SEC Charges Intercontinental Exchange and Nine Affiliates Including the New York Stock Exchange with Failing to Inform the Commission of a Cyber Intrusion

The Securities and Exchange Commission today announced that The Intercontinental Exchange, Inc. (ICE) agreed to pay a $10 million penalty to settle charges that it caused the failure of nine wholly-owned subsidiaries, including the New York Stock Exchange, to timely inform the SEC of a cyber intrusion as required by Regulation Systems Compliance and Integrity (Regulation SCI).

According to the SEC’s order, in April 2021, a third party informed ICE that ICE was potentially impacted by a system intrusion involving a previously unknown vulnerability in ICE’s virtual private network (VPN). ICE investigated and was immediately able to determine that a threat actor had inserted malicious code into a VPN device used to remotely access ICE’s corporate network. However, the SEC’s order finds that ICE personnel did not notify the legal and compliance officials at ICE’s subsidiaries of the intrusion for several days in violation of ICE’s own internal cyber incident reporting procedures. As a result of ICE’s failures, those subsidiaries did not properly assess the intrusion to fulfill their independent regulatory disclosure obligations under Regulation SCI, which required them to immediately contact SEC staff about the intrusion and provide an update within 24 hours unless they immediately concluded or reasonably estimated that the intrusion had or would have no or a de minimis impact on their operations or on market participants.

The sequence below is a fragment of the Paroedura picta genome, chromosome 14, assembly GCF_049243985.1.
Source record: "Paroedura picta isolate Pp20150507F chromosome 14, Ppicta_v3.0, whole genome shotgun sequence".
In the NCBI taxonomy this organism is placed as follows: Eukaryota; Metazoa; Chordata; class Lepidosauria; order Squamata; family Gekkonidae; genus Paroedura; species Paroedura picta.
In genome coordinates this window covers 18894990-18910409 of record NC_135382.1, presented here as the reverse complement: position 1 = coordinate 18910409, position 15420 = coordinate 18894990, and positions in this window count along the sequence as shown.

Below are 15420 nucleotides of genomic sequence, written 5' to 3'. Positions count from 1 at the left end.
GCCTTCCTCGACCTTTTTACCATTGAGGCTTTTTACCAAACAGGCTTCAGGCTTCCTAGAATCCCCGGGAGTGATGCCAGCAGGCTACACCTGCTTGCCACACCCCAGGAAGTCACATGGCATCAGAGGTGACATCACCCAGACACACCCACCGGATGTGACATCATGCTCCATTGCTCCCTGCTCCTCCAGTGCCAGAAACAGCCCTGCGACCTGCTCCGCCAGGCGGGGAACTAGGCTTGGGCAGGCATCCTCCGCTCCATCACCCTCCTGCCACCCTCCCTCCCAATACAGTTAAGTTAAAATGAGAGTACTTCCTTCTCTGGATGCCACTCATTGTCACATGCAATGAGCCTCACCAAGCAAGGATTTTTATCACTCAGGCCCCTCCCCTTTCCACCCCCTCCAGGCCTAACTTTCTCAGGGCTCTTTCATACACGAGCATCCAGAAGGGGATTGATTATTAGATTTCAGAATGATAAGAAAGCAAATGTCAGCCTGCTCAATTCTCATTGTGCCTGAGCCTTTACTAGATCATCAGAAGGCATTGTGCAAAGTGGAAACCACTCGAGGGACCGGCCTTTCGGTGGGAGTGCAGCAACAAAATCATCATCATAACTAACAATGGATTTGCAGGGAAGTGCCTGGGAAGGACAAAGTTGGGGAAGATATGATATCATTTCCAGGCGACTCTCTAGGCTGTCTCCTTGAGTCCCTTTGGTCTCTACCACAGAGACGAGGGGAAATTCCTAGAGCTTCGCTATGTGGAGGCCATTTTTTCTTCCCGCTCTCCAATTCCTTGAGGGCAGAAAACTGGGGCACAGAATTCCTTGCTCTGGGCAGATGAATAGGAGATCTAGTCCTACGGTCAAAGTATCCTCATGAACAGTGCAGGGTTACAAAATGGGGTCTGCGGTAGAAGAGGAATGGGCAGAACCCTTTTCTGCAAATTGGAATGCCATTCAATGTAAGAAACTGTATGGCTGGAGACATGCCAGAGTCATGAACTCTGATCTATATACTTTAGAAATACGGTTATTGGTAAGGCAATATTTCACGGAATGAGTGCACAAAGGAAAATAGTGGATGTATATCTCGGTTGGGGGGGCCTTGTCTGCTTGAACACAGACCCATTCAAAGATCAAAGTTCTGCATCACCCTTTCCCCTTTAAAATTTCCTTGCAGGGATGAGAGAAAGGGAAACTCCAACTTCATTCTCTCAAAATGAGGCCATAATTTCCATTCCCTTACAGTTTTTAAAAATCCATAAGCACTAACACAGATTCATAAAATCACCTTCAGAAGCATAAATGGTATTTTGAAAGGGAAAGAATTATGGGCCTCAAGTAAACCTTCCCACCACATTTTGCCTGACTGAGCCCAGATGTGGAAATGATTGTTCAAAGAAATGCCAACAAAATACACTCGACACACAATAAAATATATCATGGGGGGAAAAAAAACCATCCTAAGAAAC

Source: SEC Charges Intercontinental Exchange and Nine Affiliates Including the New York Stock Exchange with Failing to Inform the Commission of a Cyber Intrusion